Questions and Answers about BIOLOGY

by Ken Miller and Joe Levine


QUESTION: How can you tell how old the root of a plant is? (Caito, from California)

Let's start with the obvious: if the plant is an annual, its roots are going to be less than a year old (since annuals only live through one growing season). Also, even on a perennial plant that is many years of age, new roots and root hairs are produced all of the time. Therefore, not all roots are indicative of a plant's age.

However, in most woody plants, new wood is added to existing roots in a pattern that varies with the growing season. In the summer growing season, the cells are large and have thin walls, which makes the wood appear light in color. In the winter, the cells are smaller with thick walls, and the wood appears darker. This produces a pattern of annual rings, as described on pages 592-593 of the Dragonfly book.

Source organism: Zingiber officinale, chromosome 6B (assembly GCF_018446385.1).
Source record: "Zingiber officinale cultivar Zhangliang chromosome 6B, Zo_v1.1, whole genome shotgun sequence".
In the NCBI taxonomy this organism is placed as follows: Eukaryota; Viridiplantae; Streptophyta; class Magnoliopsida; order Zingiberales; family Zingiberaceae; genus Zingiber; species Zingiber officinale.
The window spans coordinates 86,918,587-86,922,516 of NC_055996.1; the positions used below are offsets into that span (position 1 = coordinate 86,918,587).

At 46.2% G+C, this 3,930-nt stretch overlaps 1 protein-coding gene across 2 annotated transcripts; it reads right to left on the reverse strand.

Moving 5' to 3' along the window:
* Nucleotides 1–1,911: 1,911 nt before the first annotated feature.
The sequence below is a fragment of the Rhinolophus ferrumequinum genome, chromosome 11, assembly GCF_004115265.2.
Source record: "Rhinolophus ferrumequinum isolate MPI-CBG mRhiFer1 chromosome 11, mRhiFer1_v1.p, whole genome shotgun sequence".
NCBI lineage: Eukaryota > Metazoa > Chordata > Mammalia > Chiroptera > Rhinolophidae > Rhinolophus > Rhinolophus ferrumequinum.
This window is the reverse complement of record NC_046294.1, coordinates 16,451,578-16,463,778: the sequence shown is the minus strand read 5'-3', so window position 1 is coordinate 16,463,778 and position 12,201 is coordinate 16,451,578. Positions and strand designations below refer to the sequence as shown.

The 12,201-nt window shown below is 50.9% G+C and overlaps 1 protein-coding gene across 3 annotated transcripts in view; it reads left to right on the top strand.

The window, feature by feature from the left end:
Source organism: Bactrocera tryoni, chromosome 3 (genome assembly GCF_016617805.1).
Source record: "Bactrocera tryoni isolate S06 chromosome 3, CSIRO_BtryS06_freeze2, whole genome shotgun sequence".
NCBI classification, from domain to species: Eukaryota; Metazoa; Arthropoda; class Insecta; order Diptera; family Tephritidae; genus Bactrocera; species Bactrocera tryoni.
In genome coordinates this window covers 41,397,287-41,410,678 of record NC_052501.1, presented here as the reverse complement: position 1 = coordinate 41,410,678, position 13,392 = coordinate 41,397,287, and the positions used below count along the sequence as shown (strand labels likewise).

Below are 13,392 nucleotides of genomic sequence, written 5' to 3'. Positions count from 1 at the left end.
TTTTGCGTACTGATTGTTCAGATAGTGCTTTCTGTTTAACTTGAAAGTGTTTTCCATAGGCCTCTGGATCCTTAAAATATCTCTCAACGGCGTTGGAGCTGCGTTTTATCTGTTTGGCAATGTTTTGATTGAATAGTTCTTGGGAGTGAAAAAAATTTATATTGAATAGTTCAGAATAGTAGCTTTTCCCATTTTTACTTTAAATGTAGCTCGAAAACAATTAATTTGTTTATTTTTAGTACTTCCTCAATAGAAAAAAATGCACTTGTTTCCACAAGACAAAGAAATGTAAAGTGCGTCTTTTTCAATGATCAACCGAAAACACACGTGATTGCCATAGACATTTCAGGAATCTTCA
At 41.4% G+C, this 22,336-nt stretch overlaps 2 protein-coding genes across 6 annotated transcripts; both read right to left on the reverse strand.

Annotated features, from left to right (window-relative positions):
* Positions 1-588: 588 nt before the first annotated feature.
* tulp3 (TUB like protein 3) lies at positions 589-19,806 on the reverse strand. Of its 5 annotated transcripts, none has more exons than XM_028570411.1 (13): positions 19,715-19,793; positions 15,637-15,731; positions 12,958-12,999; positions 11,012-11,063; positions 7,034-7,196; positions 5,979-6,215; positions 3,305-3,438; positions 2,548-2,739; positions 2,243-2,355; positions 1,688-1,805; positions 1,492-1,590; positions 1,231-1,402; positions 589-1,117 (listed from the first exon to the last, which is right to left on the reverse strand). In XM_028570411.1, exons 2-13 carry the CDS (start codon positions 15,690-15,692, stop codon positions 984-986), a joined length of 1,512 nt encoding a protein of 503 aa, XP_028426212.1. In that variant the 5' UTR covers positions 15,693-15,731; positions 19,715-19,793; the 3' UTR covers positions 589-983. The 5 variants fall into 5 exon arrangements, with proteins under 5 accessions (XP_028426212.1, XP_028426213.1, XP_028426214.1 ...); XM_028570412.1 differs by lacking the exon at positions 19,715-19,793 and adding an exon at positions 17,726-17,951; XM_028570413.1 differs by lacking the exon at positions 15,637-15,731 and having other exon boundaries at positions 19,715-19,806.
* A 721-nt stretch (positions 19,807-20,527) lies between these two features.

The important point here is that woody roots display the same pattern of annual rings as do the stems or trunk of a woody plant or tree. Properly interpreted, they allow one to estimate the age of the root.

For more information on how annual rings allow the age of a woody plant to be determined, visit the Laboratory of Tree Ring Research at the University of Arizona:


Ken Miller (6/12/02)

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(A web site developed by Ken Miller and Joe Levine to provide scientific and educational support for teachers and students using our textbooks)